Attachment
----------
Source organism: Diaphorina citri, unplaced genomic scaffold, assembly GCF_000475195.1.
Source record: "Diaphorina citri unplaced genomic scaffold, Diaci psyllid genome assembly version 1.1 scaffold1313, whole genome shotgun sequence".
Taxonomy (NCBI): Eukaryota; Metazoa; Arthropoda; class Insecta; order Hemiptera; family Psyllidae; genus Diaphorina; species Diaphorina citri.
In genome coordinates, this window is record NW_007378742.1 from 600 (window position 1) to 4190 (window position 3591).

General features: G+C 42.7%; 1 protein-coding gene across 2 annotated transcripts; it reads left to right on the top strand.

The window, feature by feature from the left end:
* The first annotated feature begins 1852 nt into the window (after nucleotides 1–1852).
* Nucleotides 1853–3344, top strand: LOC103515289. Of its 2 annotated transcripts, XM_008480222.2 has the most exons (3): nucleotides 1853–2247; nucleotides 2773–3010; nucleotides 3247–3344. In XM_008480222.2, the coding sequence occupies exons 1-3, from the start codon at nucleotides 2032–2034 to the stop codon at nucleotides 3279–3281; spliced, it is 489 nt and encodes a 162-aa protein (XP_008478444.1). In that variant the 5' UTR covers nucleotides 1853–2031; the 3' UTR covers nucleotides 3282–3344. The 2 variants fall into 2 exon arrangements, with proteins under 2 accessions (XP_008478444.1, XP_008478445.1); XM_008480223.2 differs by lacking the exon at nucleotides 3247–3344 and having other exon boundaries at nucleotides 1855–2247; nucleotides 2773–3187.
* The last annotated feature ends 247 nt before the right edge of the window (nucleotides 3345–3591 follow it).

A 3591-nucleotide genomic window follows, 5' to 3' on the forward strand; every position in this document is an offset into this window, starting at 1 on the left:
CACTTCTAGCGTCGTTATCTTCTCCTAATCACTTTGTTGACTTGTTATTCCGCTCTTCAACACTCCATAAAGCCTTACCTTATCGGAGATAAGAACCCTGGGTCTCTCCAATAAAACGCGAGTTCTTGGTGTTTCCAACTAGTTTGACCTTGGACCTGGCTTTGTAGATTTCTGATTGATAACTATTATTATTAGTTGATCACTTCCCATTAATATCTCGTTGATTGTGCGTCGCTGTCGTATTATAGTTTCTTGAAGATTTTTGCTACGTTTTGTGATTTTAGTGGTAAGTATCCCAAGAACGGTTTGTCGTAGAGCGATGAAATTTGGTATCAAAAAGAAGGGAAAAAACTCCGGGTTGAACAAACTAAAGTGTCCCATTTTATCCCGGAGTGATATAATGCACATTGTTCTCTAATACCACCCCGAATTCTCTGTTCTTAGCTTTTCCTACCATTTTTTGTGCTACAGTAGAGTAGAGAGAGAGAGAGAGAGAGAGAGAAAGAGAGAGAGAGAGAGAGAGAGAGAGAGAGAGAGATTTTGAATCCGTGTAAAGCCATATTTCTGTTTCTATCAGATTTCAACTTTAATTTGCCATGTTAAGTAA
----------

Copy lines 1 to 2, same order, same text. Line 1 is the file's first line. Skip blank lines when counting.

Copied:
Source organism: Diaphorina citri, unplaced genomic scaffold, assembly GCF_000475195.1.
Source record: "Diaphorina citri unplaced genomic scaffold, Diaci psyllid genome assembly version 1.1 scaffold1313, whole genome shotgun sequence".